Markets

Debate rages over SEBI’s ‘not fit & proper’ order on commodity players in NSEL scam

PALAK SHAH Mumbai | Updated on March 06, 2019 Published on March 06, 2019

Many raise eyebrows over fixing responsibility on firms only, instead of officials as well

Commodity arms of leading brokerage houses were declared ‘not fit and proper’ by SEBI last week for their role in the NSEL scam, but the fact that similar strictures were not passed by the regulator against key management persons responsible for the company’s action has raised eyebrows.

A company on its own may not be ‘dishonest’ or carry adverse reputation but it is the responsibility of the key management or board that needs to be assessed, especially when they are part of another company handling client money in capital market, experts told BusinessLine. In the past, when SEBI declared entities ‘not fit and proper’ in high-profile cases involving Sahara India and Financial Technologies, the regulator further studied the role of its management and board to accord them a similar tag, securities lawyers said. Sahara’s billionaire promoter Subrata Roy was called the ‘mastermind’ for raising ₹24,000 crore from investors and was forced to exit mutual fund business.

Recently, the commodity arms of Anand Rathi, Motilal Oswal, IIFL Geofin Comtrade and Philip Capital were declared ‘unfit’. The SEBI order was mainly based on observations against the brokers by court, serious fraud investigation office and police. Legal experts say, SEBI should go into details of allegations to hold individuals responsible too, as it did in the past.

“Ideally, SEBI may determine the role of people at the helm of the entity that was declared unfit and ensure that those responsible disassociate themselves from management of other regulated entities, too. Fit and proper cases also take into account ‘general reputation’ of individuals associated with the company declared ‘unfit’. At least in big scams this should be looked at but the regulator has (its) own discretion,” said Tejesh Chitlangi, Senior Partner, IC Universal Legal, who spoke on the general concept and not a specific case.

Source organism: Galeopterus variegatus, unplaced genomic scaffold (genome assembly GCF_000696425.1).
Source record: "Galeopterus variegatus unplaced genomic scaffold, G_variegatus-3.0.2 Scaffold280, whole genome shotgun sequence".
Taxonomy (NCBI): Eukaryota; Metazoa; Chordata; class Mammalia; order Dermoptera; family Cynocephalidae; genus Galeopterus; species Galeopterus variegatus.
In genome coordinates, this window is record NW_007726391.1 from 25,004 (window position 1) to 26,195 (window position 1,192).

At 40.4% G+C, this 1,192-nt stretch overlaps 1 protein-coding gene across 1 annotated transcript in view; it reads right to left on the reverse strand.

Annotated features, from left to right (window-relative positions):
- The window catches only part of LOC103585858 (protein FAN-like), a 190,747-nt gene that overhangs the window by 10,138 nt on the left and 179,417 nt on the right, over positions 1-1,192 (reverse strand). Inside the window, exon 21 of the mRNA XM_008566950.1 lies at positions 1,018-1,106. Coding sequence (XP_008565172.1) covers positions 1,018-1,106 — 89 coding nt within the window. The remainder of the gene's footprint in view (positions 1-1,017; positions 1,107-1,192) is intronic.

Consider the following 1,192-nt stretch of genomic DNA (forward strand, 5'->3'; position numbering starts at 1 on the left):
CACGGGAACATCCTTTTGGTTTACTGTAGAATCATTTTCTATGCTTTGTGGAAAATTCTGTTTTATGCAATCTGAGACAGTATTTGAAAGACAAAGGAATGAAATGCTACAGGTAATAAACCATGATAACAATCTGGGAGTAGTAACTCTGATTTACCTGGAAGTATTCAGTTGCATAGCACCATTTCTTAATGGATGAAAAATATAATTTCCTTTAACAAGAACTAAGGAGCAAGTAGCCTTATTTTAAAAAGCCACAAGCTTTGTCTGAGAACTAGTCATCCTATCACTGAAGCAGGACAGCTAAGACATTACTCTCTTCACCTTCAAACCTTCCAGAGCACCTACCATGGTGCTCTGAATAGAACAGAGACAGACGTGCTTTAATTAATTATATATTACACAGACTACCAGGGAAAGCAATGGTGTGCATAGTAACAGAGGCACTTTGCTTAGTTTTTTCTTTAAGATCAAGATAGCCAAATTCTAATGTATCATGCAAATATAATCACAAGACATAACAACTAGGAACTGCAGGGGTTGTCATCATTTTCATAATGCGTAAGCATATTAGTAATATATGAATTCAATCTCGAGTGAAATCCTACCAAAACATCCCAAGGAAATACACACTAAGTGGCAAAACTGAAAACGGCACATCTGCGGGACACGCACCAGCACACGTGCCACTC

Schedule II of Intermediaries Regulations under SEBI Act specifies ‘fit and proper’ criteria for entities. Among other things, it specifies integrity, reputation and character as key for being ‘fit and proper’. In October 2018, the Bombay High Court said, “Perusal of the Regulation 7 read with Schedule II would reveal that while making an inquiry to find as to whether the applicant is “fit and proper person” the board (SEBI) is entitled to conduct an inquiry not only about the applicant intermediary, but also its principal officer, director, promoter and the key management persons, with regard to their integrity, character, absence of conviction and restraint orders, competence including financial solvency and net worth, absence of categorisation as a wilful defaulter.” The court made these observations while presiding over an application by brokerage IIFL relating to the NSEL matter. Anticipating adverse SEBI orders, most large brokers had themselves applied to cancel their commodity registration certificate, making SEBI’s current order redundant, experts said. “Be it RBI, SEBI or IRDA, it is important for any regulator in a ‘fit and proper’ case to check on individuals who could be directly responsible for the working of companies,” said Sanjay Asher, Senior Partner, Crawford Bayley & Co.

No response yet to email

SEBI did not reply to an email query. A source close to the regulator said more orders may be put out in the matter on various show-cause notices issued.

Published on March 06, 2019
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